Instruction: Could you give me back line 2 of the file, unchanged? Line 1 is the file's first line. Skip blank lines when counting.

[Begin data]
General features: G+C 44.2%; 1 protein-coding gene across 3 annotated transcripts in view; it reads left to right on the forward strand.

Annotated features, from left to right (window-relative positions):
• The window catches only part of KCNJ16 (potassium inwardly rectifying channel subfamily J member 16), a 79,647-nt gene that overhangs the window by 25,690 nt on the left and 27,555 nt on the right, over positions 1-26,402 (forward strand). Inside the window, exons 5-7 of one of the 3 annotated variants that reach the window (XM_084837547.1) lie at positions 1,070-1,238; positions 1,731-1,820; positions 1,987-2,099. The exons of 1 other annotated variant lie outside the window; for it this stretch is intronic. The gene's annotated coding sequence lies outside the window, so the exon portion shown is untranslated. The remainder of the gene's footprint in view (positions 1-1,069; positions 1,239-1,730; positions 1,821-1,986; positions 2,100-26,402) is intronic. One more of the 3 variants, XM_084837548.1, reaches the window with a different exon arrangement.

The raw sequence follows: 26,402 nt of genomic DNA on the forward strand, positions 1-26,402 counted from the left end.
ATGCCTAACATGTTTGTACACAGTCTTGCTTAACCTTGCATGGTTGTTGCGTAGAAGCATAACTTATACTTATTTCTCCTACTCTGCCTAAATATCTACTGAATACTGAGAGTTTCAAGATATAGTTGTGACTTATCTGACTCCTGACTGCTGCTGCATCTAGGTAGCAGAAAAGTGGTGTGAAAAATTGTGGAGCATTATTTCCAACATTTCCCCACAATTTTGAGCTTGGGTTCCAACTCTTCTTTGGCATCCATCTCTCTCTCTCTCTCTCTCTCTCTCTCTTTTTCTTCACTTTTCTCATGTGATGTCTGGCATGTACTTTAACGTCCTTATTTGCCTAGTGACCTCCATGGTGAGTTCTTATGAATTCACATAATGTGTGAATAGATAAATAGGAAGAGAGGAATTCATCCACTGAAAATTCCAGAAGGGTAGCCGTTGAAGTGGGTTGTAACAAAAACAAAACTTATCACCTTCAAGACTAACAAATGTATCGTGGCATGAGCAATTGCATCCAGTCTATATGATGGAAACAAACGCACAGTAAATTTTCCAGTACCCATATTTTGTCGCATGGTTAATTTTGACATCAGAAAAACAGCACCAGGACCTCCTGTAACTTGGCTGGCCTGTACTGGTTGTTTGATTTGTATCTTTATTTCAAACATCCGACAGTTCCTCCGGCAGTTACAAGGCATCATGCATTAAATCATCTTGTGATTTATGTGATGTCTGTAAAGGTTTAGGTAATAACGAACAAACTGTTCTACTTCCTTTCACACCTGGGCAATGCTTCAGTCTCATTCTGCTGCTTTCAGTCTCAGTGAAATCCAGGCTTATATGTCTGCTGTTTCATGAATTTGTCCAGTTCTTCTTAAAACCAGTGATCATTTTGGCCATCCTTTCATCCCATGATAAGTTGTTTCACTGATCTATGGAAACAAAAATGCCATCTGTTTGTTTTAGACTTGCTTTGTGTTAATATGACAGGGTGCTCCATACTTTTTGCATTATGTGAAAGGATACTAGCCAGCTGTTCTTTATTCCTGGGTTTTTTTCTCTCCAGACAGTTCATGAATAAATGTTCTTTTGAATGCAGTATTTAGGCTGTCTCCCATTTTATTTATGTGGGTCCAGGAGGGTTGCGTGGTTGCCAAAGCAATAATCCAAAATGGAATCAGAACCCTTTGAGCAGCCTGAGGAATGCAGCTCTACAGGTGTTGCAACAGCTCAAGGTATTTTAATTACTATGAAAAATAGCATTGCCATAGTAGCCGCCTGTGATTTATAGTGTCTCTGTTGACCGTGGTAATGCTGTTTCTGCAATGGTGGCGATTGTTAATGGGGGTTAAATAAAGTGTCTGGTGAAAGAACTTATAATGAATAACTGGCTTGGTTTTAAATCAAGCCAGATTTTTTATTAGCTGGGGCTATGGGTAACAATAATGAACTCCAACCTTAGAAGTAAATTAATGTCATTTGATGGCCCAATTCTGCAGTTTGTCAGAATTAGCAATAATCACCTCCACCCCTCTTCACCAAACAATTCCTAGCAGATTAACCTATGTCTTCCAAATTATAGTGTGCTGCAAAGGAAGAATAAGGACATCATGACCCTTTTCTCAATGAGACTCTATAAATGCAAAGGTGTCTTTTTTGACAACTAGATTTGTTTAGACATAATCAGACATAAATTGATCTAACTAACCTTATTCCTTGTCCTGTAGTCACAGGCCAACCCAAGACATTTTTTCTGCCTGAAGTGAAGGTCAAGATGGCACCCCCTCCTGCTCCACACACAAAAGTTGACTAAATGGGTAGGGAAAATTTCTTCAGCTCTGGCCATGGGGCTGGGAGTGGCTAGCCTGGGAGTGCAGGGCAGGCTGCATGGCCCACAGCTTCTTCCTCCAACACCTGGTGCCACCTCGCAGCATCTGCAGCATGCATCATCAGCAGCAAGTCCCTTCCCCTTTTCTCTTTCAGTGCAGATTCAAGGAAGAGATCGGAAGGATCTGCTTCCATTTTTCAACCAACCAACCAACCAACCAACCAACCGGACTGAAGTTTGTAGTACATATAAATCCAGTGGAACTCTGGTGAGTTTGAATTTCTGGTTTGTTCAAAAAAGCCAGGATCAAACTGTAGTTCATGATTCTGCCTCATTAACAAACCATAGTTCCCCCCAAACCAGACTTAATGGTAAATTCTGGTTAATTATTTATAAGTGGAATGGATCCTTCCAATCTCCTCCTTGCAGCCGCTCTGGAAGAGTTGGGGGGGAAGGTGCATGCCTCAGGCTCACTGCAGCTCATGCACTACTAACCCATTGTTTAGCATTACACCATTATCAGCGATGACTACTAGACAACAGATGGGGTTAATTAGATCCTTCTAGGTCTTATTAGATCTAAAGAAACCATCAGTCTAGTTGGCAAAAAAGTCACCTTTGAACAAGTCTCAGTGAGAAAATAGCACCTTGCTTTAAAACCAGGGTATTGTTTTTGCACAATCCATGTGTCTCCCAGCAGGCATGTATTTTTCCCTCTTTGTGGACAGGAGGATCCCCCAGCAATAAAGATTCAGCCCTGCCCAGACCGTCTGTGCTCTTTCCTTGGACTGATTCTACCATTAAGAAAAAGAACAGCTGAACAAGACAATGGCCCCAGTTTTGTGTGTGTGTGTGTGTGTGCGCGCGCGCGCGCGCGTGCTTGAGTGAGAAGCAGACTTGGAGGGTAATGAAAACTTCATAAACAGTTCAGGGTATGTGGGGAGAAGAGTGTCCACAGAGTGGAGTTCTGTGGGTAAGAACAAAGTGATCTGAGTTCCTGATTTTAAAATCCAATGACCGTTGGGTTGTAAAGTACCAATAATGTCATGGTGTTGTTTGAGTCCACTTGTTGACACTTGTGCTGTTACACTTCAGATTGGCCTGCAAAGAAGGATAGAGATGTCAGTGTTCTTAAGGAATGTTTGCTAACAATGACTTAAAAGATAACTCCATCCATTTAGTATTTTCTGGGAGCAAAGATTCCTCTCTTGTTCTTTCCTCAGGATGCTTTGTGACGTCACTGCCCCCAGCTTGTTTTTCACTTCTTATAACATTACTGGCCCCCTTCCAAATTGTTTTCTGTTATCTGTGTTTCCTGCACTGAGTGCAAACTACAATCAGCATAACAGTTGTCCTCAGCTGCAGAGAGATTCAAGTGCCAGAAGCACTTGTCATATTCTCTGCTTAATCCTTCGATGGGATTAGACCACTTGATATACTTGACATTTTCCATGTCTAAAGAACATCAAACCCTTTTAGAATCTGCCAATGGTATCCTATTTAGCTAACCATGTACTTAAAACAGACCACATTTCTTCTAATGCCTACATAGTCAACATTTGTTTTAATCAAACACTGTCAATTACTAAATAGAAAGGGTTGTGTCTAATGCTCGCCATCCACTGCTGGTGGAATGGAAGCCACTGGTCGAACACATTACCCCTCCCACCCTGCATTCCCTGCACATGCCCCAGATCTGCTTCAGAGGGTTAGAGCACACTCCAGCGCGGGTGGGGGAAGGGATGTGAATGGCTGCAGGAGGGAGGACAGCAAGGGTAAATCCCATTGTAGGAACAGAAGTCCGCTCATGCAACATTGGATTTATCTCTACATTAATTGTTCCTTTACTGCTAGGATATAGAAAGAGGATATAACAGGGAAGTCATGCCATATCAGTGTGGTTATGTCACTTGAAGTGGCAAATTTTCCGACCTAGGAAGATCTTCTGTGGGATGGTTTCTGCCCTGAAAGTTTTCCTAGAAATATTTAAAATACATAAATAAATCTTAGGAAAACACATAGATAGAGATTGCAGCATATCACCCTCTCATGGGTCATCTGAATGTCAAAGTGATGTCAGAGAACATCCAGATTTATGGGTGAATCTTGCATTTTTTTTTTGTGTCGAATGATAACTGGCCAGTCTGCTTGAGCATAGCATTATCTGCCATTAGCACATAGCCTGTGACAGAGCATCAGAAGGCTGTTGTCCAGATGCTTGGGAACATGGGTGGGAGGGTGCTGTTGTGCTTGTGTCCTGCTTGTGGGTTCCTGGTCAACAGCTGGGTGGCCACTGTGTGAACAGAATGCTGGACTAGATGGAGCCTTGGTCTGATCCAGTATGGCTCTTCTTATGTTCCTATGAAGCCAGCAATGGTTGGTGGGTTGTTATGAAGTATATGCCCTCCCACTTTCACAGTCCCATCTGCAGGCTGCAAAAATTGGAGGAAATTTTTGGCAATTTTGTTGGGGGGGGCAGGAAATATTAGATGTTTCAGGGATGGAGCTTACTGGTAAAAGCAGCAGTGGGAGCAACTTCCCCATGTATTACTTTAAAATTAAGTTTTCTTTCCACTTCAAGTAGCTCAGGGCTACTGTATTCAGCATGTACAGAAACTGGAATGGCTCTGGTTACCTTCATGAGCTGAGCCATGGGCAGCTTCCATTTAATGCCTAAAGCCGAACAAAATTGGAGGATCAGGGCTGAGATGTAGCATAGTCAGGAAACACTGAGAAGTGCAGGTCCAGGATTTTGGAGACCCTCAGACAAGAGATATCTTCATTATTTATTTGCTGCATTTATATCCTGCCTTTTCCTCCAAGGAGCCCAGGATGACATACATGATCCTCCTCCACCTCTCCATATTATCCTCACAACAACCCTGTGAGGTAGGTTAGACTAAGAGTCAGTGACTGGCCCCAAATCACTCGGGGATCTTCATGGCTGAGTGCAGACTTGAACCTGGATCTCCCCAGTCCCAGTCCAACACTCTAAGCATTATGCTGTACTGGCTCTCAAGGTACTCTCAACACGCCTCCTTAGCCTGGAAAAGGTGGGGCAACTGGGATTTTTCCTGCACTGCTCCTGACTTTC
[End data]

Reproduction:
Annotated features, from left to right (window-relative positions):